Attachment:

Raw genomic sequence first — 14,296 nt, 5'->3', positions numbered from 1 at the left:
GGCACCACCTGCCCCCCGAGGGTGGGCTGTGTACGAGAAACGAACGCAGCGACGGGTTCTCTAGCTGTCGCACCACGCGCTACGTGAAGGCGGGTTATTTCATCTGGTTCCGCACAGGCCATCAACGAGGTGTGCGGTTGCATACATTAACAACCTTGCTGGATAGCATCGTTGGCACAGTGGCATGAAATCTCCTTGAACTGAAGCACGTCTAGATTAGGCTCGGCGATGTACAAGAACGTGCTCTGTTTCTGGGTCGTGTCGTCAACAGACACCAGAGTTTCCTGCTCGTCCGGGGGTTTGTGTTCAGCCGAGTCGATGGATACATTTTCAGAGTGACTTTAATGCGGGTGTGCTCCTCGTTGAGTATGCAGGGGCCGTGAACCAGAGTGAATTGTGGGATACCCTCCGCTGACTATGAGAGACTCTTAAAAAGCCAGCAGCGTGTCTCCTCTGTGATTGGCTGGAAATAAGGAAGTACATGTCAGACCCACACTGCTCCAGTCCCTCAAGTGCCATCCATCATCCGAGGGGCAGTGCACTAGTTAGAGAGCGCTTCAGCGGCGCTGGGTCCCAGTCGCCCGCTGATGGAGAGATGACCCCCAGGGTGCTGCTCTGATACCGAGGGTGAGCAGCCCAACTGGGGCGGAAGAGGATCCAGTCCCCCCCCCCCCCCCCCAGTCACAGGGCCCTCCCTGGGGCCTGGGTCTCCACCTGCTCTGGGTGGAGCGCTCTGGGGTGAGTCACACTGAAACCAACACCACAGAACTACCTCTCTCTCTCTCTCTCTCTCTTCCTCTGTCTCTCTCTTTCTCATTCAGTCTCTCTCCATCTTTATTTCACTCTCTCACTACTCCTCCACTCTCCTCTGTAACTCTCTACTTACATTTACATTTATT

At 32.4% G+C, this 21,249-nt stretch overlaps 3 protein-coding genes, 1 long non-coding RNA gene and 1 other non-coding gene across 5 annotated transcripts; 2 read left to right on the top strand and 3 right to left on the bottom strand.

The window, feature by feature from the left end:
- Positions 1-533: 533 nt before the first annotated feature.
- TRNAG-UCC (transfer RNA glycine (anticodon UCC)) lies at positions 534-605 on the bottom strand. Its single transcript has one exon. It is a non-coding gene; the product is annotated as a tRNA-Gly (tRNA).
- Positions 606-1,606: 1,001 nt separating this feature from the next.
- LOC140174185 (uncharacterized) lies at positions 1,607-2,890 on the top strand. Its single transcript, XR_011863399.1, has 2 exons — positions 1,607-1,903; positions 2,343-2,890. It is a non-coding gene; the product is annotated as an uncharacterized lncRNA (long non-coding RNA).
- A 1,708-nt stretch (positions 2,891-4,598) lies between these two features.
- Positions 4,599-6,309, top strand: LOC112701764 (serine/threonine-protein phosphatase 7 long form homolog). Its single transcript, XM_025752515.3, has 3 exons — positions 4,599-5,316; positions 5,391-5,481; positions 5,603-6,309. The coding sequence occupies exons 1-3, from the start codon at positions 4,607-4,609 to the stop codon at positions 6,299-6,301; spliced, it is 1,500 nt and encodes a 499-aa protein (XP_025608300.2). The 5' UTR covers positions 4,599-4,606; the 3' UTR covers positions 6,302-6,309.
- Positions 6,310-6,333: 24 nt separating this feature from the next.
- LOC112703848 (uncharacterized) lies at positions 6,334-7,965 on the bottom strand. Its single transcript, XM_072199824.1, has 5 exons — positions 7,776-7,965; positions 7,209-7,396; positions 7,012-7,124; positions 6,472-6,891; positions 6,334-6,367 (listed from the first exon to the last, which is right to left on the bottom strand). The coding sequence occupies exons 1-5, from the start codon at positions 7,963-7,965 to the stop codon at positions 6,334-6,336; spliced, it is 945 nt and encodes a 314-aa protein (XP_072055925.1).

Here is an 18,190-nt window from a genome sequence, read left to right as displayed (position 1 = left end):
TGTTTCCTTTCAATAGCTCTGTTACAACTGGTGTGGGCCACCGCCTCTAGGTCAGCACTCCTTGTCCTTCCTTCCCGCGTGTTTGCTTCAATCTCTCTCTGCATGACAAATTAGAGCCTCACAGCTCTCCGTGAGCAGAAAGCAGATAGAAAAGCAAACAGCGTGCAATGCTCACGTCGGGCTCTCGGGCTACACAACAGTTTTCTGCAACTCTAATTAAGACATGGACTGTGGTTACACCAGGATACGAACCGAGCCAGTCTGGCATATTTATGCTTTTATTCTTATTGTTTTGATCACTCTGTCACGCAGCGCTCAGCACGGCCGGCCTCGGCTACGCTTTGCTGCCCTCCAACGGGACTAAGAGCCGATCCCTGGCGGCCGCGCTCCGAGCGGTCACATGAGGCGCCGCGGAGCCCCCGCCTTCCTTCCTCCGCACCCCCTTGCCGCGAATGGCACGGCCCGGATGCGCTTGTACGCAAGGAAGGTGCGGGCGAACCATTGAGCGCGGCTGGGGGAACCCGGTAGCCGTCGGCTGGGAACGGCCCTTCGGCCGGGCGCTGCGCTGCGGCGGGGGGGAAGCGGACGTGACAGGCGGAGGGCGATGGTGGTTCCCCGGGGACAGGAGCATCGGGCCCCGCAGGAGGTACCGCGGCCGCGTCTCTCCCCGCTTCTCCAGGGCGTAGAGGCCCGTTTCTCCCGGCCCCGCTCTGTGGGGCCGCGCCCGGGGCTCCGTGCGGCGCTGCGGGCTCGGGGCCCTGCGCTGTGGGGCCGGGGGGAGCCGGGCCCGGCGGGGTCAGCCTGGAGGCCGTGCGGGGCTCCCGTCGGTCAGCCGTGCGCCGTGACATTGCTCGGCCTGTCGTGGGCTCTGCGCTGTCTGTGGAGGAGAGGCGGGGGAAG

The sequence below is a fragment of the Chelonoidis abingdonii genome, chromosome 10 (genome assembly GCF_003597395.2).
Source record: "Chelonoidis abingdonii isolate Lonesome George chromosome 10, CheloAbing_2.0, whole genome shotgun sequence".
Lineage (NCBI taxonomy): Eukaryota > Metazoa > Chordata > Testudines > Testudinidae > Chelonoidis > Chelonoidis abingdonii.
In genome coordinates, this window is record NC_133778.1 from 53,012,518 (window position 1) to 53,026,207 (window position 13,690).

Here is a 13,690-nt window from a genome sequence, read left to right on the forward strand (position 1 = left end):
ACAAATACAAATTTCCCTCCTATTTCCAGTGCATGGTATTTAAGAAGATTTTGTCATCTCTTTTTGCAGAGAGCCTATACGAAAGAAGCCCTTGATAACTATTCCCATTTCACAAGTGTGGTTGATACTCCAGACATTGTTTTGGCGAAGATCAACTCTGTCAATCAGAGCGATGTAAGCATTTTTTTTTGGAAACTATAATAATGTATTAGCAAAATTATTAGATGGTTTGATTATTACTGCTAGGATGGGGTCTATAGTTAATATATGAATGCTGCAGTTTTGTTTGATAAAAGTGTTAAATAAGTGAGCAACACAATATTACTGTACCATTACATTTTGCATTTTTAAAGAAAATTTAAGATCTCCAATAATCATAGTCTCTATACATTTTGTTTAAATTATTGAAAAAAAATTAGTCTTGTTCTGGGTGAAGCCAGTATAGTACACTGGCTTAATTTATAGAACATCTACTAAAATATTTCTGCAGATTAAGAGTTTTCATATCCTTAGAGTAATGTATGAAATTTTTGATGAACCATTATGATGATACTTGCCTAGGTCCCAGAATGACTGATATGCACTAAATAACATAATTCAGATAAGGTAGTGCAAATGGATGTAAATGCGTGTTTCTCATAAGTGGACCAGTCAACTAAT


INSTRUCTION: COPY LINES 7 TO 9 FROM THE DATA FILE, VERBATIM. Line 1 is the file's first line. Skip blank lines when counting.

- Positions 606-1,606: 1,001 nt separating this feature from the next.
- LOC140174185 (uncharacterized) lies at positions 1,607-2,890 on the top strand. Its single transcript, XR_011863399.1, has 2 exons — positions 1,607-1,903; positions 2,343-2,890. It is a non-coding gene; the product is annotated as an uncharacterized lncRNA (long non-coding RNA).
- A 1,708-nt stretch (positions 2,891-4,598) lies between these two features.